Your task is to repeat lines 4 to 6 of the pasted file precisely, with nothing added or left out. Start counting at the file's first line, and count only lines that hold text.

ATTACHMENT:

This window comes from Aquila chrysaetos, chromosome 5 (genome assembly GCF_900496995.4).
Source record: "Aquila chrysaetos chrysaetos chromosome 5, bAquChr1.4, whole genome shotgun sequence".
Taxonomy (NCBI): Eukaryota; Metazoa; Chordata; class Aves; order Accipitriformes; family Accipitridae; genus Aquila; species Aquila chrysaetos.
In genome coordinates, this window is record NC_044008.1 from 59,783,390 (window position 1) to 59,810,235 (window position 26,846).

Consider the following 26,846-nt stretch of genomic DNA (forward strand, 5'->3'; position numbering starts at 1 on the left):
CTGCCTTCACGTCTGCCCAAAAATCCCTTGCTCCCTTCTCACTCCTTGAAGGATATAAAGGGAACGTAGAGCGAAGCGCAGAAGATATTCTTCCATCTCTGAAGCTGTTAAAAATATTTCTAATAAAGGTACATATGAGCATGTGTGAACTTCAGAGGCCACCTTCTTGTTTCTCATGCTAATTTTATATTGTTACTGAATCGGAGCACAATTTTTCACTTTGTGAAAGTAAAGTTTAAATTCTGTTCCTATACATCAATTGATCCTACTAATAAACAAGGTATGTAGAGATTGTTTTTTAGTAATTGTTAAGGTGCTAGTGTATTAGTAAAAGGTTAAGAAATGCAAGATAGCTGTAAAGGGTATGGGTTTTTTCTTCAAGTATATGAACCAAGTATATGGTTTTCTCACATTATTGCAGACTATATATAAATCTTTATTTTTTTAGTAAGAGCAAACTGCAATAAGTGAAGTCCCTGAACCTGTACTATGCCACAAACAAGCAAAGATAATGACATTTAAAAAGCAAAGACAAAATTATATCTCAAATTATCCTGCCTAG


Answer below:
In genome coordinates, this window is record NC_044008.1 from 59,783,390 (window position 1) to 59,810,235 (window position 26,846).

Consider the following 26,846-nt stretch of genomic DNA (forward strand, 5'->3'; position numbering starts at 1 on the left):
CTGCCTTCACGTCTGCCCAAAAATCCCTTGCTCCCTTCTCACTCCTTGAAGGATATAAAGGGAACGTAGAGCGAAGCGCAGAAGATATTCTTCCATCTCTGAAGCTGTTAAAAATATTTCTAATAAAGGTACATATGAGCATGTGTGAACTTCAGAGGCCACCTTCTTGTTTCTCATGCTAATTTTATATTGTTACTGAATCGGAGCACAATTTTTCACTTTGTGAAAGTAAAGTTTAAATTCTGTTCCTATACATCAATTGATCCTACTAATAAACAAGGTATGTAGAGATTGTTTTTTAGTAATTGTTAAGGTGCTAGTGTATTAGTAAAAGGTTAAGAAATGCAAGATAGCTGTAAAGGGTATGGGTTTTTTCTTCAAGTATATGAACCAAGTATATGGTTTTCTCACATTATTGCAGACTATATATAAATCTTTATTTTTTTAGTAAGAGCAAACTGCAATAAGTGAAGTCCCTGAACCTGTACTATGCCACAAACAAGCAAAGATAATGACATTTAAAAAGCAAAGACAAAATTATATCTCAAATTATCCTGCCTAG